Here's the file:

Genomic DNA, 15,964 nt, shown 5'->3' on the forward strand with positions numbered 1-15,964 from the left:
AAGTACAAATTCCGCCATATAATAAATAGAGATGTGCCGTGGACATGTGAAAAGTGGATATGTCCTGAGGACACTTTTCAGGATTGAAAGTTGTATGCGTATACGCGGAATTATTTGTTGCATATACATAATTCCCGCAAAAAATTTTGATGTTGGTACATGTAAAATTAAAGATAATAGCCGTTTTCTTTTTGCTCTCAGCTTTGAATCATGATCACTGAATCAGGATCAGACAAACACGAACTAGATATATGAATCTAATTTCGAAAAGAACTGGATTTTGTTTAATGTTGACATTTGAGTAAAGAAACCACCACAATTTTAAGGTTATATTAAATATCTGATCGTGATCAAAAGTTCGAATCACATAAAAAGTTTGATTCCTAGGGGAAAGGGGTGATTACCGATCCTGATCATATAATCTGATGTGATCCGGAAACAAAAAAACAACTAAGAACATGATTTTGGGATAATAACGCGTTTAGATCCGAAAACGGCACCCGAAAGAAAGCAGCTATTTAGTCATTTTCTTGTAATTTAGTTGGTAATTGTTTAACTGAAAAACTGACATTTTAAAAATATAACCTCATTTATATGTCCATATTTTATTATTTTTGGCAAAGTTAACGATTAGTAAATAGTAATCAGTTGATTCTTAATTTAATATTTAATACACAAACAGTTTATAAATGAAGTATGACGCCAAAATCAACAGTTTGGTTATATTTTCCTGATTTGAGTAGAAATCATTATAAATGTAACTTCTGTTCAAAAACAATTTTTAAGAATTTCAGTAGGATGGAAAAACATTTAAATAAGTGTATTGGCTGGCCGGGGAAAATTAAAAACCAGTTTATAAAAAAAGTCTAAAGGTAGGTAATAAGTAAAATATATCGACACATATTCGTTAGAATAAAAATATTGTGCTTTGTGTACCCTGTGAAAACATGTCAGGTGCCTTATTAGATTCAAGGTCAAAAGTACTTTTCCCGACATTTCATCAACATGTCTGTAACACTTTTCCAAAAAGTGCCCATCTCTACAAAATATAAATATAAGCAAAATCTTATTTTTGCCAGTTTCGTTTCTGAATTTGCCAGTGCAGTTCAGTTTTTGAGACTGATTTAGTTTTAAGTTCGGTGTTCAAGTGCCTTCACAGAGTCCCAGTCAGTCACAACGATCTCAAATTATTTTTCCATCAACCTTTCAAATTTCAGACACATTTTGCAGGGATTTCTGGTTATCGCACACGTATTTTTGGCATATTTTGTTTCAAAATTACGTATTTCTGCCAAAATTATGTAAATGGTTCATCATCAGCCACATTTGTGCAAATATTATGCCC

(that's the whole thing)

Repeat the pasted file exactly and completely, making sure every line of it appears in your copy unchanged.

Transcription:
Genomic DNA, 15,964 nt, shown 5'->3' on the forward strand with positions numbered 1-15,964 from the left:
AAGTACAAATTCCGCCATATAATAAATAGAGATGTGCCGTGGACATGTGAAAAGTGGATATGTCCTGAGGACACTTTTCAGGATTGAAAGTTGTATGCGTATACGCGGAATTATTTGTTGCATATACATAATTCCCGCAAAAAATTTTGATGTTGGTACATGTAAAATTAAAGATAATAGCCGTTTTCTTTTTGCTCTCAGCTTTGAATCATGATCACTGAATCAGGATCAGACAAACACGAACTAGATATATGAATCTAATTTCGAAAAGAACTGGATTTTGTTTAATGTTGACATTTGAGTAAAGAAACCACCACAATTTTAAGGTTATATTAAATATCTGATCGTGATCAAAAGTTCGAATCACATAAAAAGTTTGATTCCTAGGGGAAAGGGGTGATTACCGATCCTGATCATATAATCTGATGTGATCCGGAAACAAAAAAACAACTAAGAACATGATTTTGGGATAATAACGCGTTTAGATCCGAAAACGGCACCCGAAAGAAAGCAGCTATTTAGTCATTTTCTTGTAATTTAGTTGGTAATTGTTTAACTGAAAAACTGACATTTTAAAAATATAACCTCATTTATATGTCCATATTTTATTATTTTTGGCAAAGTTAACGATTAGTAAATAGTAATCAGTTGATTCTTAATTTAATATTTAATACACAAACAGTTTATAAATGAAGTATGACGCCAAAATCAACAGTTTGGTTATATTTTCCTGATTTGAGTAGAAATCATTATAAATGTAACTTCTGTTCAAAAACAATTTTTAAGAATTTCAGTAGGATGGAAAAACATTTAAATAAGTGTATTGGCTGGCCGGGGAAAATTAAAAACCAGTTTATAAAAAAAGTCTAAAGGTAGGTAATAAGTAAAATATATCGACACATATTCGTTAGAATAAAAATATTGTGCTTTGTGTACCCTGTGAAAACATGTCAGGTGCCTTATTAGATTCAAGGTCAAAAGTACTTTTCCCGACATTTCATCAACATGTCTGTAACACTTTTCCAAAAAGTGCCCATCTCTACAAAATATAAATATAAGCAAAATCTTATTTTTGCCAGTTTCGTTTCTGAATTTGCCAGTGCAGTTCAGTTTTTGAGACTGATTTAGTTTTAAGTTCGGTGTTCAAGTGCCTTCACAGAGTCCCAGTCAGTCACAACGATCTCAAATTATTTTTCCATCAACCTTTCAAATTTCAGACACATTTTGCAGGGATTTCTGGTTATCGCACACGTATTTTTGGCATATTTTGTTTCAAAATTACGTATTTCTGCCAAAATTATGTAAATGGTTCATCATCAGCCACATTTGTGCAAATATTATGCCC